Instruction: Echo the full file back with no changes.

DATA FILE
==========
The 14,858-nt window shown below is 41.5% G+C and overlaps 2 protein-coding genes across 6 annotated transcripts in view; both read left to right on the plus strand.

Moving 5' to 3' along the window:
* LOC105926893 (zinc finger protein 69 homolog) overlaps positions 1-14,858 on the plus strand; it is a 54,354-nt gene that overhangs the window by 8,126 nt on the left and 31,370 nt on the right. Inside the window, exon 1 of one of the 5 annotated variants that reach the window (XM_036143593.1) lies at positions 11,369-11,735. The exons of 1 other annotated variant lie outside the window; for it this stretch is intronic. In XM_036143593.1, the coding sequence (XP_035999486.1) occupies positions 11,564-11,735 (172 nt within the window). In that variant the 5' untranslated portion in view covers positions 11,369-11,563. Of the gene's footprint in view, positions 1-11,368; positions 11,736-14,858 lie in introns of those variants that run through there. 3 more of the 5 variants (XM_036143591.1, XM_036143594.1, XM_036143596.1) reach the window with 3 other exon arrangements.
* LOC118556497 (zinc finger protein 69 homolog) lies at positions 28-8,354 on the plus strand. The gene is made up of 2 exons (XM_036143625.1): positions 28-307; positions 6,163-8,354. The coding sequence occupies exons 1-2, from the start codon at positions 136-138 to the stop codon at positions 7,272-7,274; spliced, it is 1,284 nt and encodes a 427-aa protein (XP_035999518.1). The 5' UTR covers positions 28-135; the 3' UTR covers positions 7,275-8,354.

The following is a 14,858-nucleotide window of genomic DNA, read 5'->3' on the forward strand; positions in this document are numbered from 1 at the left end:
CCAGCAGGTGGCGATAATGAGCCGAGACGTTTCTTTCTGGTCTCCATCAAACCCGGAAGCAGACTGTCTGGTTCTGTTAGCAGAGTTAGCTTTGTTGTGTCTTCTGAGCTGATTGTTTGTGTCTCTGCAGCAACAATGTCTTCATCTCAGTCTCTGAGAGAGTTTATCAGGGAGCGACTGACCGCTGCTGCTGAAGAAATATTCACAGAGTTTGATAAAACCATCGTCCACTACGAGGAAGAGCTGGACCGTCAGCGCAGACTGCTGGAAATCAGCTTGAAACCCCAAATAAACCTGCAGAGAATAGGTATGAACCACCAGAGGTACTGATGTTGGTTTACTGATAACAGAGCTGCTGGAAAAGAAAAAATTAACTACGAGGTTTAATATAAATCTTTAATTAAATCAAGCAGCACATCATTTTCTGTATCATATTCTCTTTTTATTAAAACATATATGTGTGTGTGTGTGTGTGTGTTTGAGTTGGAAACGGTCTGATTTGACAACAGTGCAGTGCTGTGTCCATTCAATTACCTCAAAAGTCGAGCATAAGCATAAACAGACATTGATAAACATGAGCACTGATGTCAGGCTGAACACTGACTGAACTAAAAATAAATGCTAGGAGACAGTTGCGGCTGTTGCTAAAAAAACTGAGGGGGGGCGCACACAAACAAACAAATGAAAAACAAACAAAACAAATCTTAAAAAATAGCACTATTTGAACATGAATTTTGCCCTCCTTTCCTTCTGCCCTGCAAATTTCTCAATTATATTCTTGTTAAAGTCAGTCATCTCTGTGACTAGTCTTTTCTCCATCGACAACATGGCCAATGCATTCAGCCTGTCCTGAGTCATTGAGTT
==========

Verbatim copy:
The 14,858-nt window shown below is 41.5% G+C and overlaps 2 protein-coding genes across 6 annotated transcripts in view; both read left to right on the plus strand.

Moving 5' to 3' along the window:
* LOC105926893 (zinc finger protein 69 homolog) overlaps positions 1-14,858 on the plus strand; it is a 54,354-nt gene that overhangs the window by 8,126 nt on the left and 31,370 nt on the right. Inside the window, exon 1 of one of the 5 annotated variants that reach the window (XM_036143593.1) lies at positions 11,369-11,735. The exons of 1 other annotated variant lie outside the window; for it this stretch is intronic. In XM_036143593.1, the coding sequence (XP_035999486.1) occupies positions 11,564-11,735 (172 nt within the window). In that variant the 5' untranslated portion in view covers positions 11,369-11,563. Of the gene's footprint in view, positions 1-11,368; positions 11,736-14,858 lie in introns of those variants that run through there. 3 more of the 5 variants (XM_036143591.1, XM_036143594.1, XM_036143596.1) reach the window with 3 other exon arrangements.
* LOC118556497 (zinc finger protein 69 homolog) lies at positions 28-8,354 on the plus strand. The gene is made up of 2 exons (XM_036143625.1): positions 28-307; positions 6,163-8,354. The coding sequence occupies exons 1-2, from the start codon at positions 136-138 to the stop codon at positions 7,272-7,274; spliced, it is 1,284 nt and encodes a 427-aa protein (XP_035999518.1). The 5' UTR covers positions 28-135; the 3' UTR covers positions 7,275-8,354.

The following is a 14,858-nucleotide window of genomic DNA, read 5'->3' on the forward strand; positions in this document are numbered from 1 at the left end:
CCAGCAGGTGGCGATAATGAGCCGAGACGTTTCTTTCTGGTCTCCATCAAACCCGGAAGCAGACTGTCTGGTTCTGTTAGCAGAGTTAGCTTTGTTGTGTCTTCTGAGCTGATTGTTTGTGTCTCTGCAGCAACAATGTCTTCATCTCAGTCTCTGAGAGAGTTTATCAGGGAGCGACTGACCGCTGCTGCTGAAGAAATATTCACAGAGTTTGATAAAACCATCGTCCACTACGAGGAAGAGCTGGACCGTCAGCGCAGACTGCTGGAAATCAGCTTGAAACCCCAAATAAACCTGCAGAGAATAGGTATGAACCACCAGAGGTACTGATGTTGGTTTACTGATAACAGAGCTGCTGGAAAAGAAAAAATTAACTACGAGGTTTAATATAAATCTTTAATTAAATCAAGCAGCACATCATTTTCTGTATCATATTCTCTTTTTATTAAAACATATATGTGTGTGTGTGTGTGTGTGTTTGAGTTGGAAACGGTCTGATTTGACAACAGTGCAGTGCTGTGTCCATTCAATTACCTCAAAAGTCGAGCATAAGCATAAACAGACATTGATAAACATGAGCACTGATGTCAGGCTGAACACTGACTGAACTAAAAATAAATGCTAGGAGACAGTTGCGGCTGTTGCTAAAAAAACTGAGGGGGGGCGCACACAAACAAACAAATGAAAAACAAACAAAACAAATCTTAAAAAATAGCACTATTTGAACATGAATTTTGCCCTCCTTTCCTTCTGCCCTGCAAATTTCTCAATTATATTCTTGTTAAAGTCAGTCATCTCTGTGACTAGTCTTTTCTCCATCGACAACATGGCCAATGCATTCAGCCTGTCCTGAGTCATTGAGTT